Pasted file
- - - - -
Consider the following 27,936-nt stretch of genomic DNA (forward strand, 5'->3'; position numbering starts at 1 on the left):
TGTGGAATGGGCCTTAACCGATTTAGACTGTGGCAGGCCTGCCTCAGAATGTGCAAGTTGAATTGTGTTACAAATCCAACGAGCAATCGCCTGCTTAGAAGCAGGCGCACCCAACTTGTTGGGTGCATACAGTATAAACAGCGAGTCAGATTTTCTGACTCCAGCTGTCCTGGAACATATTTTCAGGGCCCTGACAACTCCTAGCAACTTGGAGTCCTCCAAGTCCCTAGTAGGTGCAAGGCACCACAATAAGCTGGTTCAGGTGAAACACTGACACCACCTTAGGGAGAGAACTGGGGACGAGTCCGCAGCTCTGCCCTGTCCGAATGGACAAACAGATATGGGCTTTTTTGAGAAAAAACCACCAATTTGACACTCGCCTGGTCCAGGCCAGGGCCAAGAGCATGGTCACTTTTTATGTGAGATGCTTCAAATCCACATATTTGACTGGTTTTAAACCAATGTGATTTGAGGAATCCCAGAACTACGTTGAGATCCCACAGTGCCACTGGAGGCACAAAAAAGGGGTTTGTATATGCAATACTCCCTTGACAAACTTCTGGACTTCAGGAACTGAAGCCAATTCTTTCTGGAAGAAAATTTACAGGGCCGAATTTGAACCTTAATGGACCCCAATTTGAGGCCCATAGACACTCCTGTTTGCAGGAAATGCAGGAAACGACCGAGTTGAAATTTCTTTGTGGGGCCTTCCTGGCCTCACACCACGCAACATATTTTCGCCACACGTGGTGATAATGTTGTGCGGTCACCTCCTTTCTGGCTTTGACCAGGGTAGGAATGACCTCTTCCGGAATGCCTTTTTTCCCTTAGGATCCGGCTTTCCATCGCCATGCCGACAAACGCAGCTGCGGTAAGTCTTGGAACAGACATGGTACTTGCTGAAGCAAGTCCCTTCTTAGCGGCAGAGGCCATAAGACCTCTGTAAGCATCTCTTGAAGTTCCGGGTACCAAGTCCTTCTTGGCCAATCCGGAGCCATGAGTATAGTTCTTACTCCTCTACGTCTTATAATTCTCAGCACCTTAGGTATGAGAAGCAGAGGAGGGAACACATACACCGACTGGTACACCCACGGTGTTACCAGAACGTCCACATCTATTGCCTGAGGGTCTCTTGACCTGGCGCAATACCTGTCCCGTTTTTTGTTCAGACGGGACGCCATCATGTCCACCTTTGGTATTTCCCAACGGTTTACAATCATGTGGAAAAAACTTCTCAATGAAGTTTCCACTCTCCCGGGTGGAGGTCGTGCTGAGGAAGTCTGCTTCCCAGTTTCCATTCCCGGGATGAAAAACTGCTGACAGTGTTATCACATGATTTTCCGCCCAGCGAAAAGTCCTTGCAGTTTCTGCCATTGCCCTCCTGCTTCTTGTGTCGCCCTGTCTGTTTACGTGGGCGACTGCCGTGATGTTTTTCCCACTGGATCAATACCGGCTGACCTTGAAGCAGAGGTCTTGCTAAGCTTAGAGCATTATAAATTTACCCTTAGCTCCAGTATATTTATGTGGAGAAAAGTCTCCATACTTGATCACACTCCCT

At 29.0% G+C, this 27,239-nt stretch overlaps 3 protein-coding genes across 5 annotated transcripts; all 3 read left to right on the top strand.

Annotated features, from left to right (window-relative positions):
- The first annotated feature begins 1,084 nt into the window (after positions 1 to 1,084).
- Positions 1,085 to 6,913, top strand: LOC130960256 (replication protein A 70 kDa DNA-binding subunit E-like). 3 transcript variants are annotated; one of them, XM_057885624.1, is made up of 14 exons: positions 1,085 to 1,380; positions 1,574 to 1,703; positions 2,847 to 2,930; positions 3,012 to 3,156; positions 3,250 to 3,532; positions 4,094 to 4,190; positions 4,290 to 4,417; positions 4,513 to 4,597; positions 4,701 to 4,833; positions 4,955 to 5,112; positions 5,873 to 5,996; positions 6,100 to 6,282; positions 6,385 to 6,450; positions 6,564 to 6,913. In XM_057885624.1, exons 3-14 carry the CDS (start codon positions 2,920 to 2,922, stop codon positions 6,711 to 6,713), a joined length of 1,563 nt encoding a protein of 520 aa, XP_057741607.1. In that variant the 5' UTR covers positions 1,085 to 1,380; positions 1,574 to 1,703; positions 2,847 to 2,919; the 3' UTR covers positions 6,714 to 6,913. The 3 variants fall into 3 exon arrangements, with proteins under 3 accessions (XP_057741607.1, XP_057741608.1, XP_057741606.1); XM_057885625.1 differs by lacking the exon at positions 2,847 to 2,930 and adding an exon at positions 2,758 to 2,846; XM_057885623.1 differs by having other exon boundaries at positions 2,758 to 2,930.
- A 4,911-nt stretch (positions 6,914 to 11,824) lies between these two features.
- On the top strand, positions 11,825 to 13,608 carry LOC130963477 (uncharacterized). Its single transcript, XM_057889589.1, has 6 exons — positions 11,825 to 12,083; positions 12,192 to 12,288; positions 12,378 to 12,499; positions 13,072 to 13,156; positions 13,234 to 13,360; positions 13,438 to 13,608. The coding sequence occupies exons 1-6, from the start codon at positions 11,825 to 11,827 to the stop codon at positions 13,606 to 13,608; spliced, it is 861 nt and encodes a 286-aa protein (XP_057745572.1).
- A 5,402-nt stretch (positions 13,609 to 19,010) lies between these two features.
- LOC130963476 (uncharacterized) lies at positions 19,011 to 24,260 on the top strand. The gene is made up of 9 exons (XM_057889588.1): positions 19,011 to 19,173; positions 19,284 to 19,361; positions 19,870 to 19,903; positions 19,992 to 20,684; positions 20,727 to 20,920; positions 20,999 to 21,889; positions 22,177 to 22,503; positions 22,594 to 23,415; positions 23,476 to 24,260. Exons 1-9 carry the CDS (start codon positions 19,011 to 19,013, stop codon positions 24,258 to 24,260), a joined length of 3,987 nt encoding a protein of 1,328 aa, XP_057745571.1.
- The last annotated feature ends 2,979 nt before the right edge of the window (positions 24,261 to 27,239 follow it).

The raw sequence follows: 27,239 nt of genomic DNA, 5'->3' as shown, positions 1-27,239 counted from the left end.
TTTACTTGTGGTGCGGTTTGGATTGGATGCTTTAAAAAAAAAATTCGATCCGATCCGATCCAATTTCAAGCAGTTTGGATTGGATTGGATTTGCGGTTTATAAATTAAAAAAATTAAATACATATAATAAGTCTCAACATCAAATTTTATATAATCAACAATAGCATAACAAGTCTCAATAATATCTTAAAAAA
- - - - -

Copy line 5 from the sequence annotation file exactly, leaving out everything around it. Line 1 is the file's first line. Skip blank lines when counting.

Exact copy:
- The first annotated feature begins 1,084 nt into the window (after positions 1 to 1,084).